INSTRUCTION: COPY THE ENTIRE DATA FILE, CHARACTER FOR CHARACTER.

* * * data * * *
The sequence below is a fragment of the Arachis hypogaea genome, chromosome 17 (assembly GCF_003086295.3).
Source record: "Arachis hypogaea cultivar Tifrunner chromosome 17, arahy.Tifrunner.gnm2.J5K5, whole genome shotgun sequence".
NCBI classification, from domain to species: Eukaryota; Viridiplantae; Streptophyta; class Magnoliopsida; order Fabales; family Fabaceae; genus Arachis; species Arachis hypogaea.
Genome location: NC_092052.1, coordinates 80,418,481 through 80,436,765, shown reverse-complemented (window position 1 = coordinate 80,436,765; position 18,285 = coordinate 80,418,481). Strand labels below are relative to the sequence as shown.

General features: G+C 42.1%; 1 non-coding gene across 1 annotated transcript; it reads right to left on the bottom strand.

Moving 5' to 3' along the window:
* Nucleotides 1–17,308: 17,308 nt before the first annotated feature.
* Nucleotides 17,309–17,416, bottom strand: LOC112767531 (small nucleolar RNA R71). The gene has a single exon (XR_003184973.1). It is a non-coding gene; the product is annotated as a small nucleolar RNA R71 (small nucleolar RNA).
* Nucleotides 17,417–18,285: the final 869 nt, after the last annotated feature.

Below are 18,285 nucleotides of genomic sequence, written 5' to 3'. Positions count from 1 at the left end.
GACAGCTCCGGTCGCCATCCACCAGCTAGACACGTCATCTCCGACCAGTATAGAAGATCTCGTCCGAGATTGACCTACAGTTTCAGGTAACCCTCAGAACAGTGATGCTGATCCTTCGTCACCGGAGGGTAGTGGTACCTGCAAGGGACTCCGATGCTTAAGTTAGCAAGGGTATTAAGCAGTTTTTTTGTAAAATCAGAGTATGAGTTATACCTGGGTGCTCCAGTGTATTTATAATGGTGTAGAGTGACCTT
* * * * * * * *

The sequence below is a fragment of the Arachis hypogaea genome, chromosome 17 (assembly GCF_003086295.3).
Source record: "Arachis hypogaea cultivar Tifrunner chromosome 17, arahy.Tifrunner.gnm2.J5K5, whole genome shotgun sequence".
NCBI classification, from domain to species: Eukaryota; Viridiplantae; Streptophyta; class Magnoliopsida; order Fabales; family Fabaceae; genus Arachis; species Arachis hypogaea.
Genome location: NC_092052.1, coordinates 80,418,481 through 80,436,765, shown reverse-complemented (window position 1 = coordinate 80,436,765; position 18,285 = coordinate 80,418,481). Strand labels below are relative to the sequence as shown.

General features: G+C 42.1%; 1 non-coding gene across 1 annotated transcript; it reads right to left on the bottom strand.

Moving 5' to 3' along the window:
* Nucleotides 1–17,308: 17,308 nt before the first annotated feature.
* Nucleotides 17,309–17,416, bottom strand: LOC112767531 (small nucleolar RNA R71). The gene has a single exon (XR_003184973.1). It is a non-coding gene; the product is annotated as a small nucleolar RNA R71 (small nucleolar RNA).
* Nucleotides 17,417–18,285: the final 869 nt, after the last annotated feature.

Below are 18,285 nucleotides of genomic sequence, written 5' to 3'. Positions count from 1 at the left end.
GACAGCTCCGGTCGCCATCCACCAGCTAGACACGTCATCTCCGACCAGTATAGAAGATCTCGTCCGAGATTGACCTACAGTTTCAGGTAACCCTCAGAACAGTGATGCTGATCCTTCGTCACCGGAGGGTAGTGGTACCTGCAAGGGACTCCGATGCTTAAGTTAGCAAGGGTATTAAGCAGTTTTTTTGTAAAATCAGAGTATGAGTTATACCTGGGTGCTCCAGTGTATTTATAATGGTGTAGAGTGACCTT